Likewise, the FDA Data Standards Manual defines Phase IV studies as “post-marketing studies that are imposed upon a pharmaceutical firm as a condition for drug approval.”
Generally speaking, Phase IV may describe any study conducted after FDA approval. For example, Center Watch explains that “After a drug has been approved by the FDA, Phase IV studies are conducted to compare the drug to a competitor, explore additional patient populations, or to further study any adverse events.”
Suvarna notes that “Not all Phase IV studies are post-marketing surveillance (PMS) studies but every PMS study is a Phase IV study…JUST as Phase I is sometimes referred to as the acid test of drug development (where the rubber meets the road), since it is the first time that the drug is being tested in humans, Phase IV may be considered as the real test since for the first time that the drug is tested in the real world. …Drug products are launched after regulatory authorities have scrutinized a vast amount of data from animal and clinical studies and found it to show that the drug is sufficiently effective and adequately safe in specified indications.”
Why are studies described as Phase IB, IIB, or IIIB?
Phase I A&B It is not unusual to hear Phase IA and IB described as single ascending dose trials versus multiple ascending dose trials, or as first-in-human versus first proof-of-concept trials. For example, Mahan notes that “Dose-toxicity and dose-efficacy curves are determined during this Phase and include single ascending dose trials (Phase IA), multiple ascending dose trials (Phase IB), and food effect studies.” At the same time FDA guidance specifies that “Phase IA/first-in-human trials in general, we recommend single- and/or multiple-ascending-dose trials in healthy adult subjects to assess safety and pharmacokinetics for the first-in-human trials. Sponsors also can conduct single-dose and short-duration multiple-dose pharmacokinetic (PK) trials in HCV-infected patients…Phase IB (proof-of-concept) trials the first proof-of-concept antiviral activity trial in HCV-infected patients should be a repeat dose, randomized, dose-ranging, monotherapy trial with collection of intensive PK, safety, and HCV RNA data.”
Mahan also provides an excellent definition and description of Phase I (as well as Phases II and III): “A Phase I clinical trial evaluates the best way to administer a drug, its frequency and dose, the maximum tolerated dose (MTD), and side effects. Tolerability, pharmacokinetics, and pharmacodynamics are evaluated. These studies determine, most importantly, if the treatment is safe. Trials usually include 20 to 100 patients and are monitored by the clinical researcher. Doses are increased if there are no severe side effects and patients are tested to determine if he or she is responding to the therapy. These escalation dose studies are used to determine the best and safest dose that can be administered and is a fraction of the dose that caused harm during animal testing. Unnecessary exposure of subjects to sub therapeutic doses while maintaining safety and rapid accrual is the primary goal of Phase I trials. Subjects, in most cases, are healthy volunteers although patients with a certain disease may be required.”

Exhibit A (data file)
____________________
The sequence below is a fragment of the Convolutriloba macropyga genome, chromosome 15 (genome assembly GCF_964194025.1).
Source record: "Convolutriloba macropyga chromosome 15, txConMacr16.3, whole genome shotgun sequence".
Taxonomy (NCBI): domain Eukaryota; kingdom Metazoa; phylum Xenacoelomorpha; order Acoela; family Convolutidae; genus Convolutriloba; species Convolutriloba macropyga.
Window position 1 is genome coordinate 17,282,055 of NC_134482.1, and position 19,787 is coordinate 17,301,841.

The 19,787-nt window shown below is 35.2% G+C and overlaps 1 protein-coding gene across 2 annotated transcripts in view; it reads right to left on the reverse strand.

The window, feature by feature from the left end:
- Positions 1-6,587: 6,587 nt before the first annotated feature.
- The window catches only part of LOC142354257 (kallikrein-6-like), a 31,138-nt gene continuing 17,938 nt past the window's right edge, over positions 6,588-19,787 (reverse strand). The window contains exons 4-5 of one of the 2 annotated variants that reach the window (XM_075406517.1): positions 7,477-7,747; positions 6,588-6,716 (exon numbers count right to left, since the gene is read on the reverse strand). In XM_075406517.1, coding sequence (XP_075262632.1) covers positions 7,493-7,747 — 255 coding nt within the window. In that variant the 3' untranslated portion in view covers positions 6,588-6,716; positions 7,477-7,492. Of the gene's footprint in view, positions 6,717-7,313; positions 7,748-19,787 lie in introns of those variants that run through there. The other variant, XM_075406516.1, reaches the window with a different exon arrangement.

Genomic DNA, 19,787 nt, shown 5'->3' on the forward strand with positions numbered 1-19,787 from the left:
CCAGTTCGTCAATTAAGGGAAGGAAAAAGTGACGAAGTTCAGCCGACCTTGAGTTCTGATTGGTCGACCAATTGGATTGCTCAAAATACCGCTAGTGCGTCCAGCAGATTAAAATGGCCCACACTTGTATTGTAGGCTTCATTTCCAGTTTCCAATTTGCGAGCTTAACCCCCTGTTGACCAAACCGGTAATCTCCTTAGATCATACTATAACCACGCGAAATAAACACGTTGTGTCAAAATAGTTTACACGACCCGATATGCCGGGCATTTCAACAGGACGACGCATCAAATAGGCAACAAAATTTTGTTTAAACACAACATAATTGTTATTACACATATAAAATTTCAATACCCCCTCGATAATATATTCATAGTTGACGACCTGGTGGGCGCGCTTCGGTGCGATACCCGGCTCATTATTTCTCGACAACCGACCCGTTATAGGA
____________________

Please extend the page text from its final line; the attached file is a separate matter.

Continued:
A special note regarding Phase I studies While Phase III studies are regarded as those designed for NDA registration purposes, it is important to note that the Phase I pivotal PK/PD studies may be used to prove therapeutic equivalence for ANDA approval. Gieser explains that pivotal bioequivalence studies are those required to bridge the proposed formulation (test) to that used by the reference listed drug (RLD) in Phase III clinical trials. For reference, Jaap, et. al describe various other uses of PK/PD studies.
Phase II A&B “While a Phase I clinical study focuses on determining the MTD [maximum tolerated dose], Phase II studies evaluate potential efficacy and characterizes treatment benefit for the disease in a convincing manner…These studies are performed on larger groups (100 to 300 subjects) and are designed to assess how well the drug works and to continue safety assessments. Therapeutic doses which were determined during Phase I are administered and patients are monitored by the clinical researcher. Trials are often conducted in a multi-institution setting. Phase II may be divided into Phase IIA which are pilot clinical trials to evaluate efficacy and safety in selected populations with the disease or condition to be treated, diagnosed or prevented (objectives may be on dose-response, type of patient, frequency of dosing, or other identifiers of safety and efficacy) and Phase IIB which are the most rigorous trials designed to demonstrate efficacy.” (Mahan 2014)
Phase III A&B “Phase III trials are the full-scale evaluation of treatment and are designed to compare efficacy of the new treatment with the standard treatment. These are the most rigorous and extensive type of scientific clinical investigation of a new treatment. This is the “pre-marketing Phase” of clinical trials…Large groups (100 to 3000 subjects) are recruited and trial designs have included randomized controlled trials (parallel design), uncontrolled trials (single treatment), historical controls, no-randomized concurrent trials, factorial designs, and group sequential designs…Phase III clinical trials may be divided into Phase IIIA which are trials done after efficacy of the therapy is demonstrated but before regulatory submission of a New Drug Application (NDA) or other dossier and Phase IIIB which are conducted after submission of an NDA or other dossier but before approval and launch.” (Mahan 2014)
Overview and Examples
Obviously, there are a variety of different clinical study types and structures. The paragraphs that follow include five different categorical descriptions of types of studies, controls, designs, definitions and examples, including links to the source material.
Before studying the material, it is helpful to review a few additional basics: in an easy to review slide deck, Kalogeropoulos explains that interventional (or experimental) designs are those in which an exposure is assigned, while observational studies are those where the investigator simply observes what happens. Retrospective studies are those in which the outcome has already occurred and thus may only be observational, while prospective studies anticipate a future outcome and may be either interventional or observational. Interventional studies may be either parallel or crossover, and observational studies may be either cross-sectional, case-control or cohort in design.